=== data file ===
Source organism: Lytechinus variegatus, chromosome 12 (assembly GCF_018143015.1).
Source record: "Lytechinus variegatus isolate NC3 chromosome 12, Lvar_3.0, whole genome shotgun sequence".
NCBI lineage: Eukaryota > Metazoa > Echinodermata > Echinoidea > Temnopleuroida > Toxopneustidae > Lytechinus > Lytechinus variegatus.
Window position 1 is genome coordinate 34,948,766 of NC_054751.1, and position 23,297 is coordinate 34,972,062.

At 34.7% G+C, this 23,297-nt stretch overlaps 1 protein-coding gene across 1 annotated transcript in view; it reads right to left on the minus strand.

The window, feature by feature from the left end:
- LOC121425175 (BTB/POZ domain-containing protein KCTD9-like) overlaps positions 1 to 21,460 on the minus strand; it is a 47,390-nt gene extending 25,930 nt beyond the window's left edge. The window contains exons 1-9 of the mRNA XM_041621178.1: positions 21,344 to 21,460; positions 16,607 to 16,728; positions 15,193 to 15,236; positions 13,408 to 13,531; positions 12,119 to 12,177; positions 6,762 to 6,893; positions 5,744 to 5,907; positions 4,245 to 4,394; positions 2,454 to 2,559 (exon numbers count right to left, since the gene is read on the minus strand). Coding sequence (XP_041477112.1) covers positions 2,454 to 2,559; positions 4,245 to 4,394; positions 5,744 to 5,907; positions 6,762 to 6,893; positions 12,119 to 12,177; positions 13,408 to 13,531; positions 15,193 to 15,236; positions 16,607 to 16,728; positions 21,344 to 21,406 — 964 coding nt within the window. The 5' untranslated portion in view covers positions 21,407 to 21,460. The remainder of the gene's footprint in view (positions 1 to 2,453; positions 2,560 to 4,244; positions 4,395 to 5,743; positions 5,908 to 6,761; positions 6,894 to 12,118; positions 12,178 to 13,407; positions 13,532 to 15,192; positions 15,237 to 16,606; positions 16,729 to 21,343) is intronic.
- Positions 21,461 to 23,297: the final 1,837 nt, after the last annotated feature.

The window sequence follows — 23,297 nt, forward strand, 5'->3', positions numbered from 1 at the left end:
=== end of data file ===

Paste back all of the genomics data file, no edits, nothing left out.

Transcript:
Source organism: Lytechinus variegatus, chromosome 12 (assembly GCF_018143015.1).
Source record: "Lytechinus variegatus isolate NC3 chromosome 12, Lvar_3.0, whole genome shotgun sequence".
NCBI lineage: Eukaryota > Metazoa > Echinodermata > Echinoidea > Temnopleuroida > Toxopneustidae > Lytechinus > Lytechinus variegatus.
Window position 1 is genome coordinate 34,948,766 of NC_054751.1, and position 23,297 is coordinate 34,972,062.

At 34.7% G+C, this 23,297-nt stretch overlaps 1 protein-coding gene across 1 annotated transcript in view; it reads right to left on the minus strand.

The window, feature by feature from the left end:
- LOC121425175 (BTB/POZ domain-containing protein KCTD9-like) overlaps positions 1 to 21,460 on the minus strand; it is a 47,390-nt gene extending 25,930 nt beyond the window's left edge. The window contains exons 1-9 of the mRNA XM_041621178.1: positions 21,344 to 21,460; positions 16,607 to 16,728; positions 15,193 to 15,236; positions 13,408 to 13,531; positions 12,119 to 12,177; positions 6,762 to 6,893; positions 5,744 to 5,907; positions 4,245 to 4,394; positions 2,454 to 2,559 (exon numbers count right to left, since the gene is read on the minus strand). Coding sequence (XP_041477112.1) covers positions 2,454 to 2,559; positions 4,245 to 4,394; positions 5,744 to 5,907; positions 6,762 to 6,893; positions 12,119 to 12,177; positions 13,408 to 13,531; positions 15,193 to 15,236; positions 16,607 to 16,728; positions 21,344 to 21,406 — 964 coding nt within the window. The 5' untranslated portion in view covers positions 21,407 to 21,460. The remainder of the gene's footprint in view (positions 1 to 2,453; positions 2,560 to 4,244; positions 4,395 to 5,743; positions 5,908 to 6,761; positions 6,894 to 12,118; positions 12,178 to 13,407; positions 13,532 to 15,192; positions 15,237 to 16,606; positions 16,729 to 21,343) is intronic.
- Positions 21,461 to 23,297: the final 1,837 nt, after the last annotated feature.

The window sequence follows — 23,297 nt, forward strand, 5'->3', positions numbered from 1 at the left end: